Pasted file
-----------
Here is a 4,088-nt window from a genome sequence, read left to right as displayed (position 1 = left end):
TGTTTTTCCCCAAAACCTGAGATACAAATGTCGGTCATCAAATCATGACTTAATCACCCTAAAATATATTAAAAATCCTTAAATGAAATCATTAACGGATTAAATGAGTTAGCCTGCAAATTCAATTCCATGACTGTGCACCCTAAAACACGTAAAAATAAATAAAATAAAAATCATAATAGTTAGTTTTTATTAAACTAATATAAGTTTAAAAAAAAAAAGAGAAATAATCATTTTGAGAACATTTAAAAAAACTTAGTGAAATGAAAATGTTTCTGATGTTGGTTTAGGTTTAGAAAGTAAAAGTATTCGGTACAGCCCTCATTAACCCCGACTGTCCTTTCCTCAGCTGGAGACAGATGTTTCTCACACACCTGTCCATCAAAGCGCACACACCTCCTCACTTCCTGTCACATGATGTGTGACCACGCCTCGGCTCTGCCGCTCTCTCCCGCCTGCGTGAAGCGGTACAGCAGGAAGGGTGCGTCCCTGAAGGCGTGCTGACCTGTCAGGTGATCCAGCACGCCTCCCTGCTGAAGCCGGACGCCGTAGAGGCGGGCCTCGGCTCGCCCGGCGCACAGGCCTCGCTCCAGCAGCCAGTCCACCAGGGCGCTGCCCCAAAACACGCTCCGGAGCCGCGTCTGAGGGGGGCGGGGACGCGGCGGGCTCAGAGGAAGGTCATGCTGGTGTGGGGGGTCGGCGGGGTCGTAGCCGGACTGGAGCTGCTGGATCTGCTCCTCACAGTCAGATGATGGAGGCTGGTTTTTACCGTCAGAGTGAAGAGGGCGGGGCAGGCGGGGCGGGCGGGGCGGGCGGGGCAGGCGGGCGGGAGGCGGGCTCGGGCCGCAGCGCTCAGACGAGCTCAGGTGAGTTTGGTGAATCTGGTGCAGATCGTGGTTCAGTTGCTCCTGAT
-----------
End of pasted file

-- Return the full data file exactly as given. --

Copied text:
Here is a 4,088-nt window from a genome sequence, read left to right as displayed (position 1 = left end):
TGTTTTTCCCCAAAACCTGAGATACAAATGTCGGTCATCAAATCATGACTTAATCACCCTAAAATATATTAAAAATCCTTAAATGAAATCATTAACGGATTAAATGAGTTAGCCTGCAAATTCAATTCCATGACTGTGCACCCTAAAACACGTAAAAATAAATAAAATAAAAATCATAATAGTTAGTTTTTATTAAACTAATATAAGTTTAAAAAAAAAAAGAGAAATAATCATTTTGAGAACATTTAAAAAAACTTAGTGAAATGAAAATGTTTCTGATGTTGGTTTAGGTTTAGAAAGTAAAAGTATTCGGTACAGCCCTCATTAACCCCGACTGTCCTTTCCTCAGCTGGAGACAGATGTTTCTCACACACCTGTCCATCAAAGCGCACACACCTCCTCACTTCCTGTCACATGATGTGTGACCACGCCTCGGCTCTGCCGCTCTCTCCCGCCTGCGTGAAGCGGTACAGCAGGAAGGGTGCGTCCCTGAAGGCGTGCTGACCTGTCAGGTGATCCAGCACGCCTCCCTGCTGAAGCCGGACGCCGTAGAGGCGGGCCTCGGCTCGCCCGGCGCACAGGCCTCGCTCCAGCAGCCAGTCCACCAGGGCGCTGCCCCAAAACACGCTCCGGAGCCGCGTCTGAGGGGGGCGGGGACGCGGCGGGCTCAGAGGAAGGTCATGCTGGTGTGGGGGGTCGGCGGGGTCGTAGCCGGACTGGAGCTGCTGGATCTGCTCCTCACAGTCAGATGATGGAGGCTGGTTTTTACCGTCAGAGTGAAGAGGGCGGGGCAGGCGGGGCGGGCGGGGCGGGCGGGGCAGGCGGGCGGGAGGCGGGCTCGGGCCGCAGCGCTCAGACGAGCTCAGGTGAGTTTGGTGAATCTGGTGCAGATCGTGGTTCAGTTGCTCCTGAT